Banking is one of the most heavily regulated industries in the United States, and the regulatory structure is quite complex. This owes in part to the fact that the United States has a dual banking system. A dual banking system means that banks and thrifts can be chartered and therefore regulated either by the state in which they operate or by a national chartering agency.
The Office of the Comptroller of the Currency (OCC) in the U.S. Department of Treasury is the federal chartering agency for national banks. The Office of the Comptroller of the Currency provides general supervision of national banks, including periodic bank examinations to determine compliance with rules and regulations and the soundness of bank operations. The Office of Thrift Supervision (OTS) in the Treasury Department charters national savings and loans (SLAs) and savings banks.
The agencies that insure deposits in banks and thrifts also have a role in regulating them. Almost all banks and thrifts are federally insured by the Federal Deposit Insurance Corporation (FDIC). The FDIC insures each depositor (not each separate deposit) for up to $100,000 in each bank or thrift in which the depositor has deposits. The Bank Insurance Fund (BIF) in the FDIC insures commercial bank and savings bank deposits. The Savings Association Insurance Fund (SAIF) in the FDIC insures savings and loan deposits. The National Credit Union Share Insurance Fund (NCUSIF) in the National Credit Union Association (NCUA) insures credit union deposits.
The Federal Reserve is also responsible for regulating commercial banks that are members of the Federal Reserve System and bank holding companies. As a result, a nationally chartered, federally insured, Federal Reserve member bank is subject to the regulations of the OCC, BIF, and the Federal Reserve.
The regulatory landscape is complicated further by the fact that state banking authorities regulate state-chartered banks and frequently conduct their own examinations of state banks. To help sort out the maze of potential regulators, banks are assigned one regulator with primary responsibility for examining the bank. The primary regulator of nationally chartered banks and thrifts is the OCC. The primary regulator of state-chartered banks that belong to the Federal Reserve is the Federal Reserve. The primary regulator of state-chartered banks that are not Fed members but are FDIC insured is the FDIC, while the primary regulator of state-chartered, noninsured banks is the state.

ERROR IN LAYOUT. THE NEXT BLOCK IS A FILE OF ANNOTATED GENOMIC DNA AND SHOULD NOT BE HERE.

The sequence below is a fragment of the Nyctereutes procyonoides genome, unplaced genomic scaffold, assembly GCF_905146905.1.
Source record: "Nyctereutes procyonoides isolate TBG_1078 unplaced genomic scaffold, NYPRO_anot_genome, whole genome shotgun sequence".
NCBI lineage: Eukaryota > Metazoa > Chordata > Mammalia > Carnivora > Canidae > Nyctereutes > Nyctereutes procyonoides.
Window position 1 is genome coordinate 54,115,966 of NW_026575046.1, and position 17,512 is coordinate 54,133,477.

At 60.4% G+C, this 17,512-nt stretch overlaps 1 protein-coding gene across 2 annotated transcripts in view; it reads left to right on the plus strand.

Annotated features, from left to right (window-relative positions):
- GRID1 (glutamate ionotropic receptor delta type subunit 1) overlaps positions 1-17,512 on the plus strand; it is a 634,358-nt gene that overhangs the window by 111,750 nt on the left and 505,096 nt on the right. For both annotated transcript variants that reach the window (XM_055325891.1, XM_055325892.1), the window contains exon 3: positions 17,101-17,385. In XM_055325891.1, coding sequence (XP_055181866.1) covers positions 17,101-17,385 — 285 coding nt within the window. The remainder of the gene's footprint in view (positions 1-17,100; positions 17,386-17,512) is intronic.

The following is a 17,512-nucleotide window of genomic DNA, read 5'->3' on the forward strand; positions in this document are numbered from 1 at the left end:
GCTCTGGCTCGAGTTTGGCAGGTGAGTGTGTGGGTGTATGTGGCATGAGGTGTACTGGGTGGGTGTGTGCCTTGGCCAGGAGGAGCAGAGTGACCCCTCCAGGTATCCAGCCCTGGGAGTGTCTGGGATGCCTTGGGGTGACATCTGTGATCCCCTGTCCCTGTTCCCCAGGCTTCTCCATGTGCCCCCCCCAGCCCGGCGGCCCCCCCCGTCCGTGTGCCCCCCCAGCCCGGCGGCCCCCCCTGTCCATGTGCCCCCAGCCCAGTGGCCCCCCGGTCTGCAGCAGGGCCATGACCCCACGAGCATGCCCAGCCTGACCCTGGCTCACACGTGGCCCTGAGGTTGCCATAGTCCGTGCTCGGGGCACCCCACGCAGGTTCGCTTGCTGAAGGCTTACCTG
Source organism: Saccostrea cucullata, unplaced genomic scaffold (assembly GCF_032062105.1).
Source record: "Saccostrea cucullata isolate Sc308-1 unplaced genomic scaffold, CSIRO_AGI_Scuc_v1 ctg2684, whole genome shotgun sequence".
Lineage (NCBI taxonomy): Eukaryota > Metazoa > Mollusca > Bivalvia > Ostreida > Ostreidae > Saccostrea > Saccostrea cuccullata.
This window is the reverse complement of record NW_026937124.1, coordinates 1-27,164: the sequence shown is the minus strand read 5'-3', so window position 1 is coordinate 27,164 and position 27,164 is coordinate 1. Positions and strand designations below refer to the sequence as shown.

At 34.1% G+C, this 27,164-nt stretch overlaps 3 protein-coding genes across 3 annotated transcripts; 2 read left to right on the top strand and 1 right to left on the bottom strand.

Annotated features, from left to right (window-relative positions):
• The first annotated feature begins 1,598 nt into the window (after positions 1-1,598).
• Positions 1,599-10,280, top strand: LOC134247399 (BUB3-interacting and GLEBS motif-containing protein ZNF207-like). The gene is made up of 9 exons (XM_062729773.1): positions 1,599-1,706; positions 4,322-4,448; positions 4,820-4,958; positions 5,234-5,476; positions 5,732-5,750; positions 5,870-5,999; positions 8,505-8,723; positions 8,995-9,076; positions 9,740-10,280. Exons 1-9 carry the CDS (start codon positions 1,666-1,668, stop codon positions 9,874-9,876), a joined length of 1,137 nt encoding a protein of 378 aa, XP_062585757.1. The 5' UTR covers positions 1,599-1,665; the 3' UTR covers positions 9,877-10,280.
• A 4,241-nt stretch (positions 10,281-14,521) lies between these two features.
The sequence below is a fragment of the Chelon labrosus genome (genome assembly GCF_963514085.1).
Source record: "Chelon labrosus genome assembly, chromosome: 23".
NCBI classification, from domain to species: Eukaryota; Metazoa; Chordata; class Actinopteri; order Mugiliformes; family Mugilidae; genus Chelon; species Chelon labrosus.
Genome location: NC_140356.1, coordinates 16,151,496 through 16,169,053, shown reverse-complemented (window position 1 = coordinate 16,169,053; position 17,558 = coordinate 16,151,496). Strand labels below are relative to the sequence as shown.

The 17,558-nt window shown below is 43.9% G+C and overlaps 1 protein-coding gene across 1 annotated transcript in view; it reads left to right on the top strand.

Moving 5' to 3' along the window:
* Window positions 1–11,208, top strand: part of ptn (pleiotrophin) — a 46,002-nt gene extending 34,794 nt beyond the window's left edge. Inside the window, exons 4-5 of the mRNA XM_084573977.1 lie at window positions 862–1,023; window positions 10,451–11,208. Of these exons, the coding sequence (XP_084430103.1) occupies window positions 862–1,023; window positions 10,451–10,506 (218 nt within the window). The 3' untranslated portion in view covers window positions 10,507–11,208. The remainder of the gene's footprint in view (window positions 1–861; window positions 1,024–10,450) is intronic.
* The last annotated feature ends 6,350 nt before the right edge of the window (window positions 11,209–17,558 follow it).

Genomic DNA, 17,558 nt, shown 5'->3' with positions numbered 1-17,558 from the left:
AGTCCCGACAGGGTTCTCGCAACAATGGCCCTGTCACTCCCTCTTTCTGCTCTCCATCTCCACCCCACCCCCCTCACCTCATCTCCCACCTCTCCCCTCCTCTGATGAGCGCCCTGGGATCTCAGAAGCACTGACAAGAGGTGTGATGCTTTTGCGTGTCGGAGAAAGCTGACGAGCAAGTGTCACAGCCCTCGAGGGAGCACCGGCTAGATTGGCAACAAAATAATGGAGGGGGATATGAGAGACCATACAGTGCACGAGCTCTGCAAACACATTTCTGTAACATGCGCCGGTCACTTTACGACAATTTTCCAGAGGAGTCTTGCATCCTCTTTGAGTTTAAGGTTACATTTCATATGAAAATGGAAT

The regulatory agencies also enforce legislation passed by the U.S. Congress. Such legislation attempts to ensure that lending institutions act fairly and that bank customers are well informed about banking services and practices. For example, the Truth-in-Lending Act (1968) and the Fair Credit and Charge Card Disclosure Act (1988) require lenders to disclose the true interest rate on loans on a uniform basis so that borrowers know the true cost of credit.
The Fair Housing Act (1968) and the Equal Credit Opportunity Act (1976) prohibit discrimination against borrowers on the basis of race, color, religion, national origin, sex, marital status, age, or receipt of public assistance. The Community Reinvestment Act (1977) requires banks, savings and loans, and savings banks to meet the credit needs of their local communities. This act was intended to prevent banks located in low-income areas from refusing loans to local residents, who were often members of minority groups. The Truth-in-Savings Act (1991) mandates uniform disclosure of the terms and conditions that banking institutions impose on their deposit accounts so that depositors know the true interest rate they receive on their deposits.